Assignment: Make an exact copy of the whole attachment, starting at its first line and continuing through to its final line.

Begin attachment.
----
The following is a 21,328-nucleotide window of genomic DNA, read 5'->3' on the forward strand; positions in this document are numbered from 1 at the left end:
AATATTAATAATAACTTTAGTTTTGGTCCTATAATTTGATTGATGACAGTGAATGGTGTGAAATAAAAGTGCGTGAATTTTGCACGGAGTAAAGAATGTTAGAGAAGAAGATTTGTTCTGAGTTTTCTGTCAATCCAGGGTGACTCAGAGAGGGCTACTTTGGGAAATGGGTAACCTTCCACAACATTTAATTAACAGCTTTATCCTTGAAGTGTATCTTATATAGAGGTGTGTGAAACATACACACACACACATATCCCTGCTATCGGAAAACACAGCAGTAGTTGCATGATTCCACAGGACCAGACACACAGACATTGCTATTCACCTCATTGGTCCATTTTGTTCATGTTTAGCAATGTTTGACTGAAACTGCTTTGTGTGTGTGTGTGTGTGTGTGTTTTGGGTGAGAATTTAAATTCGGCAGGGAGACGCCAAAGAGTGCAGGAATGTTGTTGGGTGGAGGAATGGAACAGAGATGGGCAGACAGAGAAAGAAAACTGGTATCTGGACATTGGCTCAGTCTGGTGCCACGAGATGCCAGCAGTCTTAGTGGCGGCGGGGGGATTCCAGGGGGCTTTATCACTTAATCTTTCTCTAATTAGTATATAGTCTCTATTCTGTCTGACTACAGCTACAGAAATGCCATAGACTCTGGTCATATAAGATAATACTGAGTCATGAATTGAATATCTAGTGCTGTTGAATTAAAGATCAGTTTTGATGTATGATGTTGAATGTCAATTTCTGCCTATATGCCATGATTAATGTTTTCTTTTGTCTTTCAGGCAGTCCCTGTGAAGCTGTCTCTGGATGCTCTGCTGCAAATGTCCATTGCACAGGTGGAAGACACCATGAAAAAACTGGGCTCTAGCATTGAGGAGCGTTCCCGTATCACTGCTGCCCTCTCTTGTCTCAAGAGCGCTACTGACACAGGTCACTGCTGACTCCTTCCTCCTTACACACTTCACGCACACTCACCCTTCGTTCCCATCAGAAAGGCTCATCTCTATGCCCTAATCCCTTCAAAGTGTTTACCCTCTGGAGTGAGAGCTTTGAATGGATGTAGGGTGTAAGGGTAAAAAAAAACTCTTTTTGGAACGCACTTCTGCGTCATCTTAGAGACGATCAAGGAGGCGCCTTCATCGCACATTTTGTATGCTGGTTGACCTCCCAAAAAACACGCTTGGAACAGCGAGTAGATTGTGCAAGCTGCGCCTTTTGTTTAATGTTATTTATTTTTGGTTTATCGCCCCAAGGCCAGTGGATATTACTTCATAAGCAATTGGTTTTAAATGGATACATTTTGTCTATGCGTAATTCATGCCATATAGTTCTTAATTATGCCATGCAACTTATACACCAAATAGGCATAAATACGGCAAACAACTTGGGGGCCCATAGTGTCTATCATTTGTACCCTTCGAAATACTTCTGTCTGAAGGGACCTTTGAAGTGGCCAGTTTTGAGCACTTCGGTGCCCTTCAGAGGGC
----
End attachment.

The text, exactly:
The following is a 21,328-nucleotide window of genomic DNA, read 5'->3' on the forward strand; positions in this document are numbered from 1 at the left end:
AATATTAATAATAACTTTAGTTTTGGTCCTATAATTTGATTGATGACAGTGAATGGTGTGAAATAAAAGTGCGTGAATTTTGCACGGAGTAAAGAATGTTAGAGAAGAAGATTTGTTCTGAGTTTTCTGTCAATCCAGGGTGACTCAGAGAGGGCTACTTTGGGAAATGGGTAACCTTCCACAACATTTAATTAACAGCTTTATCCTTGAAGTGTATCTTATATAGAGGTGTGTGAAACATACACACACACACATATCCCTGCTATCGGAAAACACAGCAGTAGTTGCATGATTCCACAGGACCAGACACACAGACATTGCTATTCACCTCATTGGTCCATTTTGTTCATGTTTAGCAATGTTTGACTGAAACTGCTTTGTGTGTGTGTGTGTGTGTGTGTTTTGGGTGAGAATTTAAATTCGGCAGGGAGACGCCAAAGAGTGCAGGAATGTTGTTGGGTGGAGGAATGGAACAGAGATGGGCAGACAGAGAAAGAAAACTGGTATCTGGACATTGGCTCAGTCTGGTGCCACGAGATGCCAGCAGTCTTAGTGGCGGCGGGGGGATTCCAGGGGGCTTTATCACTTAATCTTTCTCTAATTAGTATATAGTCTCTATTCTGTCTGACTACAGCTACAGAAATGCCATAGACTCTGGTCATATAAGATAATACTGAGTCATGAATTGAATATCTAGTGCTGTTGAATTAAAGATCAGTTTTGATGTATGATGTTGAATGTCAATTTCTGCCTATATGCCATGATTAATGTTTTCTTTTGTCTTTCAGGCAGTCCCTGTGAAGCTGTCTCTGGATGCTCTGCTGCAAATGTCCATTGCACAGGTGGAAGACACCATGAAAAAACTGGGCTCTAGCATTGAGGAGCGTTCCCGTATCACTGCTGCCCTCTCTTGTCTCAAGAGCGCTACTGACACAGGTCACTGCTGACTCCTTCCTCCTTACACACTTCACGCACACTCACCCTTCGTTCCCATCAGAAAGGCTCATCTCTATGCCCTAATCCCTTCAAAGTGTTTACCCTCTGGAGTGAGAGCTTTGAATGGATGTAGGGTGTAAGGGTAAAAAAAAACTCTTTTTGGAACGCACTTCTGCGTCATCTTAGAGACGATCAAGGAGGCGCCTTCATCGCACATTTTGTATGCTGGTTGACCTCCCAAAAAACACGCTTGGAACAGCGAGTAGATTGTGCAAGCTGCGCCTTTTGTTTAATGTTATTTATTTTTGGTTTATCGCCCCAAGGCCAGTGGATATTACTTCATAAGCAATTGGTTTTAAATGGATACATTTTGTCTATGCGTAATTCATGCCATATAGTTCTTAATTATGCCATGCAACTTATACACCAAATAGGCATAAATACGGCAAACAACTTGGGGGCCCATAGTGTCTATCATTTGTACCCTTCGAAATACTTCTGTCTGAAGGGACCTTTGAAGTGGCCAGTTTTGAGCACTTCGGTGCCCTTCAGAGGGC